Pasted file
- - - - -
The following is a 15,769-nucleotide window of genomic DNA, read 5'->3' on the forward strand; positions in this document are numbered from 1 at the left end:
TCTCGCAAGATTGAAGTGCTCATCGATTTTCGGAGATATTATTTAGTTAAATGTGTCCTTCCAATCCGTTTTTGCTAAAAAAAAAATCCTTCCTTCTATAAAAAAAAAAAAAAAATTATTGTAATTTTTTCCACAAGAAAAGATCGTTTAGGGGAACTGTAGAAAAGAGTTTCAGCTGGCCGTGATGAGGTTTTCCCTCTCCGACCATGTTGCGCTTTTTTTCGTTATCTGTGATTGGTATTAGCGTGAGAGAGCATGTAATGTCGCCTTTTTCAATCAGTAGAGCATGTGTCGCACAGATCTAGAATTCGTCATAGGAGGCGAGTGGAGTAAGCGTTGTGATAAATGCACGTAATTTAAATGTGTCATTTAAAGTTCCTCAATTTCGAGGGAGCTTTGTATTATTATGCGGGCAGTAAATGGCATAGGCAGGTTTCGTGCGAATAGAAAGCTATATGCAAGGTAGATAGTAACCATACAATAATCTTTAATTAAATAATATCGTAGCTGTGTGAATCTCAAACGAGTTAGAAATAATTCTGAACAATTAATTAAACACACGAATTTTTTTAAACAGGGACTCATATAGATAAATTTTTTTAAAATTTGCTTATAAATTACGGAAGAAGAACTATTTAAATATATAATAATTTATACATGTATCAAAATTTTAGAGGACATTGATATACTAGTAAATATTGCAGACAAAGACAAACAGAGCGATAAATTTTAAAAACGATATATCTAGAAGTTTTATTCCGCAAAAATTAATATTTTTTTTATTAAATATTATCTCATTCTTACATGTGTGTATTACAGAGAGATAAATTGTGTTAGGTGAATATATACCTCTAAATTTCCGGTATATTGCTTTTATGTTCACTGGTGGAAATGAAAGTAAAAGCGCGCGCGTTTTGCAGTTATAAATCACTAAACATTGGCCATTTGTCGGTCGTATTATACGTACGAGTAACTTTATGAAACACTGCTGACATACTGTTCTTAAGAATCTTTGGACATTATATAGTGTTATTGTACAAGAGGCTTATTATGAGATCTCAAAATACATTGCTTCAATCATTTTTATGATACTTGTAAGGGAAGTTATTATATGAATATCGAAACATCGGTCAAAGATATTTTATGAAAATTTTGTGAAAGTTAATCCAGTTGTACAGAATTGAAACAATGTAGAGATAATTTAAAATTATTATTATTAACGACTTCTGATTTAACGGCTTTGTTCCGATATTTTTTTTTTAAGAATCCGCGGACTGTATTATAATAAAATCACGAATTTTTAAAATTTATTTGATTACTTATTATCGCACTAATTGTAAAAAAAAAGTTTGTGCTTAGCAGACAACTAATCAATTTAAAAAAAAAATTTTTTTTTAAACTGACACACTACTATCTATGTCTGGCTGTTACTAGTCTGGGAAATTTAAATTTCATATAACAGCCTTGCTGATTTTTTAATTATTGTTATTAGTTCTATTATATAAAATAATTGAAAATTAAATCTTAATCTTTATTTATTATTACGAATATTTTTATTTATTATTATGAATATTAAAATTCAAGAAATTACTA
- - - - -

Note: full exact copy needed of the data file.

The following is a 15,769-nucleotide window of genomic DNA, read 5'->3' on the forward strand; positions in this document are numbered from 1 at the left end:
TCTCGCAAGATTGAAGTGCTCATCGATTTTCGGAGATATTATTTAGTTAAATGTGTCCTTCCAATCCGTTTTTGCTAAAAAAAAAATCCTTCCTTCTATAAAAAAAAAAAAAAAATTATTGTAATTTTTTCCACAAGAAAAGATCGTTTAGGGGAACTGTAGAAAAGAGTTTCAGCTGGCCGTGATGAGGTTTTCCCTCTCCGACCATGTTGCGCTTTTTTTCGTTATCTGTGATTGGTATTAGCGTGAGAGAGCATGTAATGTCGCCTTTTTCAATCAGTAGAGCATGTGTCGCACAGATCTAGAATTCGTCATAGGAGGCGAGTGGAGTAAGCGTTGTGATAAATGCACGTAATTTAAATGTGTCATTTAAAGTTCCTCAATTTCGAGGGAGCTTTGTATTATTATGCGGGCAGTAAATGGCATAGGCAGGTTTCGTGCGAATAGAAAGCTATATGCAAGGTAGATAGTAACCATACAATAATCTTTAATTAAATAATATCGTAGCTGTGTGAATCTCAAACGAGTTAGAAATAATTCTGAACAATTAATTAAACACACGAATTTTTTTAAACAGGGACTCATATAGATAAATTTTTTTAAAATTTGCTTATAAATTACGGAAGAAGAACTATTTAAATATATAATAATTTATACATGTATCAAAATTTTAGAGGACATTGATATACTAGTAAATATTGCAGACAAAGACAAACAGAGCGATAAATTTTAAAAACGATATATCTAGAAGTTTTATTCCGCAAAAATTAATATTTTTTTTATTAAATATTATCTCATTCTTACATGTGTGTATTACAGAGAGATAAATTGTGTTAGGTGAATATATACCTCTAAATTTCCGGTATATTGCTTTTATGTTCACTGGTGGAAATGAAAGTAAAAGCGCGCGCGTTTTGCAGTTATAAATCACTAAACATTGGCCATTTGTCGGTCGTATTATACGTACGAGTAACTTTATGAAACACTGCTGACATACTGTTCTTAAGAATCTTTGGACATTATATAGTGTTATTGTACAAGAGGCTTATTATGAGATCTCAAAATACATTGCTTCAATCATTTTTATGATACTTGTAAGGGAAGTTATTATATGAATATCGAAACATCGGTCAAAGATATTTTATGAAAATTTTGTGAAAGTTAATCCAGTTGTACAGAATTGAAACAATGTAGAGATAATTTAAAATTATTATTATTAACGACTTCTGATTTAACGGCTTTGTTCCGATATTTTTTTTTTAAGAATCCGCGGACTGTATTATAATAAAATCACGAATTTTTAAAATTTATTTGATTACTTATTATCGCACTAATTGTAAAAAAAAAGTTTGTGCTTAGCAGACAACTAATCAATTTAAAAAAAAAATTTTTTTTTAAACTGACACACTACTATCTATGTCTGGCTGTTACTAGTCTGGGAAATTTAAATTTCATATAACAGCCTTGCTGATTTTTTAATTATTGTTATTAGTTCTATTATATAAAATAATTGAAAATTAAATCTTAATCTTTATTTATTATTACGAATATTTTTATTTATTATTATGAATATTAAAATTCAAGAAATTACTA